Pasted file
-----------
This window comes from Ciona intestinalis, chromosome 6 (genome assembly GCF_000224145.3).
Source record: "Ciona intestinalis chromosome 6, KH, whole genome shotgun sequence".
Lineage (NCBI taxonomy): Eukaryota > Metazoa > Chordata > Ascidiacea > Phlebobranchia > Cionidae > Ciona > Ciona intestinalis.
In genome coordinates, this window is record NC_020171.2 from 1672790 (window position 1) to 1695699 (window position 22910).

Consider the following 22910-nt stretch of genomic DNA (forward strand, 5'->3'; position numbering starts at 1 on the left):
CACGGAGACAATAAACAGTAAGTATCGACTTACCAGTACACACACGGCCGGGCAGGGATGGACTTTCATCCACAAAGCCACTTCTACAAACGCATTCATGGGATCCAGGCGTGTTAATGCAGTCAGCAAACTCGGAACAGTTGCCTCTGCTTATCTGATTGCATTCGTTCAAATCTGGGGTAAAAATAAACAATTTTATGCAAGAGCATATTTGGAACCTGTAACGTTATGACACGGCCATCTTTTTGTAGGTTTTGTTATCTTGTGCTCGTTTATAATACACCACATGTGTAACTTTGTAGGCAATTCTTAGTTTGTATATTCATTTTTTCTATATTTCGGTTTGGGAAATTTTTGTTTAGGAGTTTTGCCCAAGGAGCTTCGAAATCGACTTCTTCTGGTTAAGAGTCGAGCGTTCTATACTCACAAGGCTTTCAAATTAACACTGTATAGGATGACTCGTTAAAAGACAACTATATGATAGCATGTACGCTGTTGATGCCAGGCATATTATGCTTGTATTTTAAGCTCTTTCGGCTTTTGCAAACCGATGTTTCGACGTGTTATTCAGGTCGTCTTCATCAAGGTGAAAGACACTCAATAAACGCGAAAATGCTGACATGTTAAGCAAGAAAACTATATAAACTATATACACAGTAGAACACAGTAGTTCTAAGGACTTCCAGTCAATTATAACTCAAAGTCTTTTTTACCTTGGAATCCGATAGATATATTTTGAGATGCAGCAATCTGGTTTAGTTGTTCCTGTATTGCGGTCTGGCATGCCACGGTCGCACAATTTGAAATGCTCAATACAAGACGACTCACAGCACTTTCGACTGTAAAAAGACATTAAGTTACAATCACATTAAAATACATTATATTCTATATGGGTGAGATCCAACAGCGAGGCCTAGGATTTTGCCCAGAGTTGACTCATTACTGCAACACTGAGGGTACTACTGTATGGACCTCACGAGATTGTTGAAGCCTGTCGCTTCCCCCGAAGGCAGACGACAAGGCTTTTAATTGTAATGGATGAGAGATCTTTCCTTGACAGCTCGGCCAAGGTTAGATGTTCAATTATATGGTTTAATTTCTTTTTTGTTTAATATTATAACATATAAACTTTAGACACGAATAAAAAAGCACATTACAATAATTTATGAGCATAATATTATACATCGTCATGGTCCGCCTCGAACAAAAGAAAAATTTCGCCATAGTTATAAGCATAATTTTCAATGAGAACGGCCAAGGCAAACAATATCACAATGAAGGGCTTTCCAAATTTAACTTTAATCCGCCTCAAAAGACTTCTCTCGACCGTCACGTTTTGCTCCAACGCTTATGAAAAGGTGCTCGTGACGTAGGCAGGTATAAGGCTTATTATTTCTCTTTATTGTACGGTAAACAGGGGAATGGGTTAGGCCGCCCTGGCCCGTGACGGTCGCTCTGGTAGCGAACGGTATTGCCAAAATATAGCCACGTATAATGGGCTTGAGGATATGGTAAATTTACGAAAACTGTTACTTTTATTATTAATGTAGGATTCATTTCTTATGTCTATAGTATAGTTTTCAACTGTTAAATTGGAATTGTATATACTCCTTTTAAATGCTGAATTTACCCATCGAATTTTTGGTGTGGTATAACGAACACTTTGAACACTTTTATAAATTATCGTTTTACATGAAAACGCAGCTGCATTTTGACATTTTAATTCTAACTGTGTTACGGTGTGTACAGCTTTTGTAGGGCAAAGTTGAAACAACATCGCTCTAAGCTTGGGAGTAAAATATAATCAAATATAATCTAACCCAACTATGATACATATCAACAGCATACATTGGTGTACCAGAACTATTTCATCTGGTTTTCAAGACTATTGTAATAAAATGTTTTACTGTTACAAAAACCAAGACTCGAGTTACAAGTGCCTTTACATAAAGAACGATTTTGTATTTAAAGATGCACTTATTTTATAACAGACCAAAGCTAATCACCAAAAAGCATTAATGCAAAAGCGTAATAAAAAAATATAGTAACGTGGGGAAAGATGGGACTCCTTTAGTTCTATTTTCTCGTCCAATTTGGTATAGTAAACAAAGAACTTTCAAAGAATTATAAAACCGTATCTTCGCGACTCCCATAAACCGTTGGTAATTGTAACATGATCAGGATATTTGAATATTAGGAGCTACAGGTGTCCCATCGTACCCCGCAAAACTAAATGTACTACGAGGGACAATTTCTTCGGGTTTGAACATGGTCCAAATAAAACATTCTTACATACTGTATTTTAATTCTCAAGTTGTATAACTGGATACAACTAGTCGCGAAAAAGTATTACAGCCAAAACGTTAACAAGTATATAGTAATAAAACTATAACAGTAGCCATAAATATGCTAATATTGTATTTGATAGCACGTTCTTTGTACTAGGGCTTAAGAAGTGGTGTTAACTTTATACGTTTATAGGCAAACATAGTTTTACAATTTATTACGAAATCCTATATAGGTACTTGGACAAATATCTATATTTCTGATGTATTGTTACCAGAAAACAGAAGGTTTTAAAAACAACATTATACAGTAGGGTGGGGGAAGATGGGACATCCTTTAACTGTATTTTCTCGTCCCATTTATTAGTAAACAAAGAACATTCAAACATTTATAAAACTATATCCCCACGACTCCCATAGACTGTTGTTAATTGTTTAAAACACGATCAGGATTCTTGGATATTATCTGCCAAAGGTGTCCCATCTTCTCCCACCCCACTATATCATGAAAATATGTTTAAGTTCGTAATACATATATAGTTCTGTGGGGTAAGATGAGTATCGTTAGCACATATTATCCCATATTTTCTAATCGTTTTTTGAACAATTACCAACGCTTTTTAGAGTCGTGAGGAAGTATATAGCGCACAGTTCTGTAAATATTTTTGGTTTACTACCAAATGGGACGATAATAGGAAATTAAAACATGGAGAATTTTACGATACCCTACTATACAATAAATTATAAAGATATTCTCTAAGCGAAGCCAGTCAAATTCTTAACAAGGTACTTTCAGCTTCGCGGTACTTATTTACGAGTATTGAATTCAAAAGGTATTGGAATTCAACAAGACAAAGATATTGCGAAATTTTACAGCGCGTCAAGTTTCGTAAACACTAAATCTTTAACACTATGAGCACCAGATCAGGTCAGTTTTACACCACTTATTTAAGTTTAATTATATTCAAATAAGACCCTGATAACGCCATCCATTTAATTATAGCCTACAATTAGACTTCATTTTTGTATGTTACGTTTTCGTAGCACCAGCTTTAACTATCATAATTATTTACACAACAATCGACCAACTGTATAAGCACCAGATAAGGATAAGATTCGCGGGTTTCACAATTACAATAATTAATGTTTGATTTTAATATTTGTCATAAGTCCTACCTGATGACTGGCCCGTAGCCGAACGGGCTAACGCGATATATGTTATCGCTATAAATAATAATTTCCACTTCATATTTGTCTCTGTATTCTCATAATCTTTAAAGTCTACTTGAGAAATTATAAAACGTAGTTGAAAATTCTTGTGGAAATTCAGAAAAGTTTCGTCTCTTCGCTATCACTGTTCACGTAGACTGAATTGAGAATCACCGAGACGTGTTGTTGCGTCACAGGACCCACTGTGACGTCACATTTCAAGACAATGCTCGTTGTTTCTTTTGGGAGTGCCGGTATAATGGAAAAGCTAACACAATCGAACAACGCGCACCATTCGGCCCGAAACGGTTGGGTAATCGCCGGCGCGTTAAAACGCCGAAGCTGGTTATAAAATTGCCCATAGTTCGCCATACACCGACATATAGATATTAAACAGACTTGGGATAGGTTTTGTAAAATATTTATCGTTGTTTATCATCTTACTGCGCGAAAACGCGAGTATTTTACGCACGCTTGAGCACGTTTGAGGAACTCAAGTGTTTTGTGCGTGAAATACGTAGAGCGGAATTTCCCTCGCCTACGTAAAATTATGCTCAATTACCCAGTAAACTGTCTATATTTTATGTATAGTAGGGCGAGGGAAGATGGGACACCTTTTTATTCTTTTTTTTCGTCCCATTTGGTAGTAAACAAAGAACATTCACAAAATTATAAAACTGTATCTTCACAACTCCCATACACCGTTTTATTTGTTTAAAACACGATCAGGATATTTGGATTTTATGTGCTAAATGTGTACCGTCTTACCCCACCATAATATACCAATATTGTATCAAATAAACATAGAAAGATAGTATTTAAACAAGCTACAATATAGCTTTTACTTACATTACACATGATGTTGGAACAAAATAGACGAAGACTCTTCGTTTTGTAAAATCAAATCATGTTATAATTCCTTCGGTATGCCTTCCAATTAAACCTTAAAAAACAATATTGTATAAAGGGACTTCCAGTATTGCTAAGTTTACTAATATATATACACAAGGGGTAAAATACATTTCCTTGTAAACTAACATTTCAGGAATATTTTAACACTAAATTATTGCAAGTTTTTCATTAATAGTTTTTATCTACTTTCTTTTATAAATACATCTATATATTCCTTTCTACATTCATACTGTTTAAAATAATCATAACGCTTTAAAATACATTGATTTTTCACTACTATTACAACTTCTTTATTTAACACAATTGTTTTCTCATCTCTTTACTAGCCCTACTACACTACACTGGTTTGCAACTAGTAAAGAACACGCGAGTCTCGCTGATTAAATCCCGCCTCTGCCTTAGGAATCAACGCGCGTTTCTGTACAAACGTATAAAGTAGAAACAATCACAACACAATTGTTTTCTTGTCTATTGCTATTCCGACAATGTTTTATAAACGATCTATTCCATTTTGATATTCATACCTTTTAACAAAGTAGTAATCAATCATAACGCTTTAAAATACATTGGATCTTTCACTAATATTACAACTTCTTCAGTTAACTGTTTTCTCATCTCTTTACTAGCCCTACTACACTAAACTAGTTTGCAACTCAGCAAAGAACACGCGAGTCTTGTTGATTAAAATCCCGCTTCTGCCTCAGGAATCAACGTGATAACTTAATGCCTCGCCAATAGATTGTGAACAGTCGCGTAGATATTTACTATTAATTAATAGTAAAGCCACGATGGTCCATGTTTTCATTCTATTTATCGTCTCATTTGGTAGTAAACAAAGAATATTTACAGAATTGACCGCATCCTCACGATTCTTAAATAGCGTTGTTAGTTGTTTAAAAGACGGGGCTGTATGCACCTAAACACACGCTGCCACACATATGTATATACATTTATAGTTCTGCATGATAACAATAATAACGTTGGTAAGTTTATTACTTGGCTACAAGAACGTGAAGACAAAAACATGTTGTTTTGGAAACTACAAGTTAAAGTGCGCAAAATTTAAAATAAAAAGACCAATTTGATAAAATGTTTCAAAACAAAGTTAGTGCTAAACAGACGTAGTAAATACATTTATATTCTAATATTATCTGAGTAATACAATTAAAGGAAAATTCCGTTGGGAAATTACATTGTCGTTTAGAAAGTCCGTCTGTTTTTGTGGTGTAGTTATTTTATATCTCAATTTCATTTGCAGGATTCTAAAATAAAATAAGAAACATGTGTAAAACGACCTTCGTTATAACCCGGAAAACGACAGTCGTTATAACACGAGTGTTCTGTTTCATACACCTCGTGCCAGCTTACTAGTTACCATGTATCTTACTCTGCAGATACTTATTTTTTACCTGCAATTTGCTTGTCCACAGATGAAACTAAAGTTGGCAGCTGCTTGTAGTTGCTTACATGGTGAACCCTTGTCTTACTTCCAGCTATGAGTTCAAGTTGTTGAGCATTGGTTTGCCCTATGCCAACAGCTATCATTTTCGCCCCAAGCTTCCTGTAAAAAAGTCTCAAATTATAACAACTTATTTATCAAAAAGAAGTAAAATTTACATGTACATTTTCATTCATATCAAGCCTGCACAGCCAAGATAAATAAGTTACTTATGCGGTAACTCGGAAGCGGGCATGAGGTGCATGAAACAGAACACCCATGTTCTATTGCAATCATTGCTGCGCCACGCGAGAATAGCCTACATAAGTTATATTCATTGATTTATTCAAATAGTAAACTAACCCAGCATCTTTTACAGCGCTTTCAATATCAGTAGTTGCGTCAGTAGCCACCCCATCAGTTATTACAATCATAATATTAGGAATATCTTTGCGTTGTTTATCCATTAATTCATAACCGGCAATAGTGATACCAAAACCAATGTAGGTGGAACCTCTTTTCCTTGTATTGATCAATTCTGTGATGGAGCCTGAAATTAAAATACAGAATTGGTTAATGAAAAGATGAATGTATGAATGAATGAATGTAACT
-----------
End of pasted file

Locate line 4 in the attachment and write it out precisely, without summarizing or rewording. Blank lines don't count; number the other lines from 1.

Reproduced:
In genome coordinates, this window is record NC_020171.2 from 1672790 (window position 1) to 1695699 (window position 22910).